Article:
Sunday, the Washington Nationals and Kansas City Royals played, and it was a decent game, and it was tied 4-4 going into the bottom of the eighth inning. The Nationals then played an inning that should be placed in the Museum of Disastrous Defense. My sense is that Washington has played quite a few of those innings this year, which hasn’t helped in their wildly underachieving season.
Kansas City’s Alex Gordon led off the inning by flying out. Then Emilio Bonifacio drag bunted past the pitcher to second baseman Anthony Rendon, who for reasons unknown decided to glove and throw rather than barehand the ball. Replays showed his throw to be late — and it looked late live too — but the umpire called Bonifacio out. So Washington got bailed out on one curious defensive play. Anyway: Two outs.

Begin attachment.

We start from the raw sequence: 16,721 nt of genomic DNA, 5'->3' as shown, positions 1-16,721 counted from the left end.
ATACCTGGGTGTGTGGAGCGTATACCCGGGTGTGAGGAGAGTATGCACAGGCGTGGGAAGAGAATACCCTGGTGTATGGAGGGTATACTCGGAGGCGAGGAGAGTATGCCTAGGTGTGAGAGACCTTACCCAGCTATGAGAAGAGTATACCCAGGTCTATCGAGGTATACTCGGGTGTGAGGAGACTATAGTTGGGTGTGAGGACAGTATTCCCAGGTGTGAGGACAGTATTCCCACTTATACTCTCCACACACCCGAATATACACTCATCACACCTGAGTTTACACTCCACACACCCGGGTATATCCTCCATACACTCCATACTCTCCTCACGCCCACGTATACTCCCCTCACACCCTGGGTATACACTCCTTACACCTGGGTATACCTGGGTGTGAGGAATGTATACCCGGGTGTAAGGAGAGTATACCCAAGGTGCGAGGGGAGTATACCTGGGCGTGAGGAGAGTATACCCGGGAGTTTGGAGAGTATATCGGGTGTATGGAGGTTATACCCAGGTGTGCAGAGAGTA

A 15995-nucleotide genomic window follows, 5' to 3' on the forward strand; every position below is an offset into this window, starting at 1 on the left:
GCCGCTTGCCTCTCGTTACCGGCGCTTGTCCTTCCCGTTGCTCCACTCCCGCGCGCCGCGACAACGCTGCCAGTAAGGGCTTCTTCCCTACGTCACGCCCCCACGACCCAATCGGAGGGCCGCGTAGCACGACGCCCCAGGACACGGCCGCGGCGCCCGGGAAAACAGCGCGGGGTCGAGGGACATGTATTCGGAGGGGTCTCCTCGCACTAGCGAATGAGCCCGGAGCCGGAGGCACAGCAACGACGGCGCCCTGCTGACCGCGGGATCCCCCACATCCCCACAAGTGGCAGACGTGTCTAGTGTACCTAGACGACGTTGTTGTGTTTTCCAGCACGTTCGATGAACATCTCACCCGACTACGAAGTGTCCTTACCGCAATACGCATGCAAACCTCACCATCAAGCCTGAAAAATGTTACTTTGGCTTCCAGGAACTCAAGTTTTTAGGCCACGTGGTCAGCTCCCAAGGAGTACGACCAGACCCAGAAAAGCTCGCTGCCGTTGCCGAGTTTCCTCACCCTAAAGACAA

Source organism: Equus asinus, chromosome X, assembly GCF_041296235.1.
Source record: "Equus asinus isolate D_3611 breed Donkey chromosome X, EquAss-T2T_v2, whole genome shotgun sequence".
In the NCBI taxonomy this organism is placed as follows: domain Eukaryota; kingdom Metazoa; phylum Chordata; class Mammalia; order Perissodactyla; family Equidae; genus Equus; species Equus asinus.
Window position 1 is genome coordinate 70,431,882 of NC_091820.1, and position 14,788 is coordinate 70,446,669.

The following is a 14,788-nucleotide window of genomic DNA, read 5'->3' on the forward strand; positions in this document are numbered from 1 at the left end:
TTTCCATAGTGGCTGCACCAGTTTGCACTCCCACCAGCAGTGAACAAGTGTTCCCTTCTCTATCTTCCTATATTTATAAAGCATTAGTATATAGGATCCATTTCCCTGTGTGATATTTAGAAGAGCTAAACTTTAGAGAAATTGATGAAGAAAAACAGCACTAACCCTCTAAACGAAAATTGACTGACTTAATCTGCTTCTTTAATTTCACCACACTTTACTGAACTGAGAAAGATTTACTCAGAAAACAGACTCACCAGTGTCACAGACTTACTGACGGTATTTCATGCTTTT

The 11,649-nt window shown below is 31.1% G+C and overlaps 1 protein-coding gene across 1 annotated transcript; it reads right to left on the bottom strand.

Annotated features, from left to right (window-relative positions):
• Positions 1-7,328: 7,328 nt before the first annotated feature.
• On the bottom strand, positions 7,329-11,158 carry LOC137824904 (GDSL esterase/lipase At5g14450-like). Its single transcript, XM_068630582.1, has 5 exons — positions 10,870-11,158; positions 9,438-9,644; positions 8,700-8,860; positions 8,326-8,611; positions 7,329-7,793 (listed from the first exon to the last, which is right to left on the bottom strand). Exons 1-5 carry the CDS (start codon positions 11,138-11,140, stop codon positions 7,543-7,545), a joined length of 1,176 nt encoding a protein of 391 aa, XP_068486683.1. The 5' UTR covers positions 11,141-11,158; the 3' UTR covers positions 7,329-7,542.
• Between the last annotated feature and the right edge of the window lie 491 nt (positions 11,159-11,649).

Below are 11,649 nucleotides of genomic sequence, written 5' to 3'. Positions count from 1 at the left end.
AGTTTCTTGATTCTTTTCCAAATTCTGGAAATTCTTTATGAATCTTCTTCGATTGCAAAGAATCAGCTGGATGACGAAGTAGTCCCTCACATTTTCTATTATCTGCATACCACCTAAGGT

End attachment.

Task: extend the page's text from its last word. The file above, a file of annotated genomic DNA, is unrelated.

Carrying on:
Eric Hosmer walked on five pitches. That led to Billy Butler who hit a fairly routine ground ball to the right of first baseman Adam LaRoche. There is something you should know about Billy Butler: He is slow. He is not a typically slow Major League Baseball player — he is cable repairman slow. He is couch delivery slow. He is new house construction slow. He is so slow I once invented a concept I called the “Billy Butler Cycle”* which is a single, a double and two home runs … because they guy ain’t gonna hit a triple (my suggestion was he stop at third on the second home run). He’s hit zero triples this year to go along with his zero stolen bases. If he holds on, this will be his third season with 0 triples and 0 stolen bases — only nine players in baseball history have managed to do it three times. Paul Konerko is the all-time leader with five 0/0 seasons.